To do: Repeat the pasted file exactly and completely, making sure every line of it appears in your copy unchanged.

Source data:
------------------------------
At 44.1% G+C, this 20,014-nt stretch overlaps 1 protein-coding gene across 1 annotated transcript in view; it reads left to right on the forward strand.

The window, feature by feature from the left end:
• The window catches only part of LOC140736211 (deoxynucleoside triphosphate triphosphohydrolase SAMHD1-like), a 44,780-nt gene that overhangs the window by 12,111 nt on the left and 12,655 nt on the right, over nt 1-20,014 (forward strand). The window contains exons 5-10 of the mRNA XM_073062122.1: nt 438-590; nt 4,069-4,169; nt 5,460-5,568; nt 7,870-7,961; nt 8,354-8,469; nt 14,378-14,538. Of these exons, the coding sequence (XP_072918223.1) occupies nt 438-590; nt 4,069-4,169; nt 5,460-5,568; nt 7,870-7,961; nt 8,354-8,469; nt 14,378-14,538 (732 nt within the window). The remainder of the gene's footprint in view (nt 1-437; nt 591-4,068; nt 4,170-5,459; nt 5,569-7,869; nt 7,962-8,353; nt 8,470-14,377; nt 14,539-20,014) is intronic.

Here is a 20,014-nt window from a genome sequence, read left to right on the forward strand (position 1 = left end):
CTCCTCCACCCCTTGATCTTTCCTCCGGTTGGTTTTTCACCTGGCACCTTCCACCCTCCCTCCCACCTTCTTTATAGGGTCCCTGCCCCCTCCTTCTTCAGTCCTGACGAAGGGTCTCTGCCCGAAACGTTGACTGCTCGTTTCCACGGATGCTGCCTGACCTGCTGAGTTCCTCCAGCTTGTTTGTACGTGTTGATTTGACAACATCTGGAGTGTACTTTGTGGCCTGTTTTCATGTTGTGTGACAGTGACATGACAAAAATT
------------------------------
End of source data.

At 44.1% G+C, this 20,014-nt stretch overlaps 1 protein-coding gene across 1 annotated transcript in view; it reads left to right on the forward strand.

The window, feature by feature from the left end:
• The window catches only part of LOC140736211 (deoxynucleoside triphosphate triphosphohydrolase SAMHD1-like), a 44,780-nt gene that overhangs the window by 12,111 nt on the left and 12,655 nt on the right, over nt 1-20,014 (forward strand). The window contains exons 5-10 of the mRNA XM_073062122.1: nt 438-590; nt 4,069-4,169; nt 5,460-5,568; nt 7,870-7,961; nt 8,354-8,469; nt 14,378-14,538. Of these exons, the coding sequence (XP_072918223.1) occupies nt 438-590; nt 4,069-4,169; nt 5,460-5,568; nt 7,870-7,961; nt 8,354-8,469; nt 14,378-14,538 (732 nt within the window). The remainder of the gene's footprint in view (nt 1-437; nt 591-4,068; nt 4,170-5,459; nt 5,569-7,869; nt 7,962-8,353; nt 8,470-14,377; nt 14,539-20,014) is intronic.

Here is a 20,014-nt window from a genome sequence, read left to right on the forward strand (position 1 = left end):
CTCCTCCACCCCTTGATCTTTCCTCCGGTTGGTTTTTCACCTGGCACCTTCCACCCTCCCTCCCACCTTCTTTATAGGGTCCCTGCCCCCTCCTTCTTCAGTCCTGACGAAGGGTCTCTGCCCGAAACGTTGACTGCTCGTTTCCACGGATGCTGCCTGACCTGCTGAGTTCCTCCAGCTTGTTTGTACGTGTTGATTTGACAACATCTGGAGTGTACTTTGTGGCCTGTTTTCATGTTGTGTGACAGTGACATGACAAAAATT